Otherwise... I saw a baptist church from Goldsboro, NC send a mission trip to help folks in Forest City, NC. Two weeks later (it was mission trip season), a baptist church in Forest City, NC sent a mission trip to Goldsboro, NC. Neither group knew about the other. They just wanted to help other communities in need, and neither wanted to recognize their own community was in great need. Or if they did... they couldn't find much in them to help in their community on a regular basis. An odd bit of self delusion and familiarity.
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« Reply #37 on: Nov 27, 2016, 06:26PM »

Here's a fun map:
http://demographics.coopercenter.org/DotMap/index.html

We just really aren't much of an integrated country.
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Russ White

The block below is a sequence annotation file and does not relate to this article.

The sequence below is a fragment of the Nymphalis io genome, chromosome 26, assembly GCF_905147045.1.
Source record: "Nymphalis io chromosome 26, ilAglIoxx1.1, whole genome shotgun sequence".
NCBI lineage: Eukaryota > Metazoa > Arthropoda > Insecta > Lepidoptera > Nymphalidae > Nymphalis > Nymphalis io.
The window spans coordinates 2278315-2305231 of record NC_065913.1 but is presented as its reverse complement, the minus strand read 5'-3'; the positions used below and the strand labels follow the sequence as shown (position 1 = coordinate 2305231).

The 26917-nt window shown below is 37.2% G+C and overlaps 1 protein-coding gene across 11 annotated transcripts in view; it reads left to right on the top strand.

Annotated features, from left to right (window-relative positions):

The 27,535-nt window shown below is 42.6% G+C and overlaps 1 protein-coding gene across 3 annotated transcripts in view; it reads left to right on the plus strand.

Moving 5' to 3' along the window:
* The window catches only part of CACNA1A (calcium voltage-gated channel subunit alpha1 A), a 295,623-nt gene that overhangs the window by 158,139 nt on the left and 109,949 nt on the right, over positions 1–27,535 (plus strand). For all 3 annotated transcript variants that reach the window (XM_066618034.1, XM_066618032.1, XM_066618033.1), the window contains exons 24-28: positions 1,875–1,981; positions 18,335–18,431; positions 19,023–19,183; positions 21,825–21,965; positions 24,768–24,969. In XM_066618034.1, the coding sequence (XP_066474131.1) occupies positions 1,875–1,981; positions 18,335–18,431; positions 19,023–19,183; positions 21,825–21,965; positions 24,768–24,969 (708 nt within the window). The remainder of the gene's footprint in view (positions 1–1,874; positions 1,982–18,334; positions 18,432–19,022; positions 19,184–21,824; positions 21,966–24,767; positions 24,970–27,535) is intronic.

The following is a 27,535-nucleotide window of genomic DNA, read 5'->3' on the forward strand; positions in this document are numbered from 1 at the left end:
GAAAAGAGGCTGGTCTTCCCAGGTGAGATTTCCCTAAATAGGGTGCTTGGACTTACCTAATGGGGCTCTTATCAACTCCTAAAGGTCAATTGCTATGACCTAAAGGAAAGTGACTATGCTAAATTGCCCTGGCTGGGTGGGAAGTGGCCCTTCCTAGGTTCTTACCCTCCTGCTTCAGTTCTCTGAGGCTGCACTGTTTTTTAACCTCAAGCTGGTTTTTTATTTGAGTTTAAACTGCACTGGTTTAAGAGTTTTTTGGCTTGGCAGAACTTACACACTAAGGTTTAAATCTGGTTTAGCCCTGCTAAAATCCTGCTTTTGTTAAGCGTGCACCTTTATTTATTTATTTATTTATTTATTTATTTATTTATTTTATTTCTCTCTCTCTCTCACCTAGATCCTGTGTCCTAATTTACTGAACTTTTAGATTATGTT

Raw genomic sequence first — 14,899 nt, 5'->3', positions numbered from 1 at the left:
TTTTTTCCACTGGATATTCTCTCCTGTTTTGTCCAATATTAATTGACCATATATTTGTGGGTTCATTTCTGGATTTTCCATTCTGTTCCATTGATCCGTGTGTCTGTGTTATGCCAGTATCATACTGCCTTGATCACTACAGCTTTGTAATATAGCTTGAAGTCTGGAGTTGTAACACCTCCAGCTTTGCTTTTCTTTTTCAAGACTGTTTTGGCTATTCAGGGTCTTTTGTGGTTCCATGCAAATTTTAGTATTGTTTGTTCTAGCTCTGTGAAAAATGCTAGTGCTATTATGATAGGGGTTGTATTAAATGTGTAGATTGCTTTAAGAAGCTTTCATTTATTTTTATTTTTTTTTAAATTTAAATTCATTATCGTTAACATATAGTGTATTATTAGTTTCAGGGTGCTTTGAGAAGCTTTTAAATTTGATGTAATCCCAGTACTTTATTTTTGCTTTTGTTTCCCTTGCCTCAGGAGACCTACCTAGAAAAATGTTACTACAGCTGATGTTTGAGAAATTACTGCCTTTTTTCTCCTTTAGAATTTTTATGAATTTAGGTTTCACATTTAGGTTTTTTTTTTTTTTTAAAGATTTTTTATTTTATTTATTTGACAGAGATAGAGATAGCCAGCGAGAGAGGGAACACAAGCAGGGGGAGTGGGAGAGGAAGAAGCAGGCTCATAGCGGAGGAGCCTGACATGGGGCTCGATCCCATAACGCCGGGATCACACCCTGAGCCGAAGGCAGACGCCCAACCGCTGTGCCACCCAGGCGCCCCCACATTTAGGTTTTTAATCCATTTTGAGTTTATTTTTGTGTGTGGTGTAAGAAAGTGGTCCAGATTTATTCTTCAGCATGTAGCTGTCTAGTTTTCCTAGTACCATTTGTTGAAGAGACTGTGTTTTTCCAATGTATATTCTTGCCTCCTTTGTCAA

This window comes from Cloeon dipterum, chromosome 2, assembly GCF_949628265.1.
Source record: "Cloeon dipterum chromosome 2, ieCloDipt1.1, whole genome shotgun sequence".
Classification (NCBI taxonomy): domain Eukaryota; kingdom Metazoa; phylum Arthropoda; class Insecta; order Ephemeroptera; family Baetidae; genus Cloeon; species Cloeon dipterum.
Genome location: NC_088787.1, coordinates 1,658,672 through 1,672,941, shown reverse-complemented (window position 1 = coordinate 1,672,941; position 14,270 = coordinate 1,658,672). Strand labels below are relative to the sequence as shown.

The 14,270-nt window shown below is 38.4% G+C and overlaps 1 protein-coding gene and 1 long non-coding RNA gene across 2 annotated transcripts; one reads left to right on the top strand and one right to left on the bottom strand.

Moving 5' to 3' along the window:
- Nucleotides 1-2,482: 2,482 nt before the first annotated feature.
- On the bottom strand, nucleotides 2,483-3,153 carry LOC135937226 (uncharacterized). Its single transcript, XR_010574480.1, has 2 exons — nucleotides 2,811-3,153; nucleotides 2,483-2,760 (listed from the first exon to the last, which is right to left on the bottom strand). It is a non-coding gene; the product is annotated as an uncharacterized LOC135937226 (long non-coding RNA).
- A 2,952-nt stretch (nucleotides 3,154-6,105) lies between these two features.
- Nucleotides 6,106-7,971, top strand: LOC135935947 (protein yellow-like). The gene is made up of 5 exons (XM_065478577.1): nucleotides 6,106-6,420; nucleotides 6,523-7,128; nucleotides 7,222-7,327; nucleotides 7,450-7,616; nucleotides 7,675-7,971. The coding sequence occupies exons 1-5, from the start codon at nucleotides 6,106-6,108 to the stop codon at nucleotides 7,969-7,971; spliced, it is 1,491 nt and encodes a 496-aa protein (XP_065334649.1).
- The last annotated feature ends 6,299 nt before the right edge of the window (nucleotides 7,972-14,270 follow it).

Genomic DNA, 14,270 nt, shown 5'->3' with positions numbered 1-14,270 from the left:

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« Reply #38 on: Nov 27, 2016, 07:46PM »

Here's a fun map:
http://demographics.coopercenter.org/DotMap/index.html

We just really aren't much of an integrated country.

That's freakin' cool!
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« Reply #39 on: Nov 28, 2016, 05:59AM »

Yep.  You are just dense

Why is this acceptable behavior from a moderator? First thread I read upon returning to the United States after two weeks of thoughtful political discussions with brass players from abroad and this turd of a comment is here, pinched off by someone who is supposed to uphold the TOS of the site. Bravo.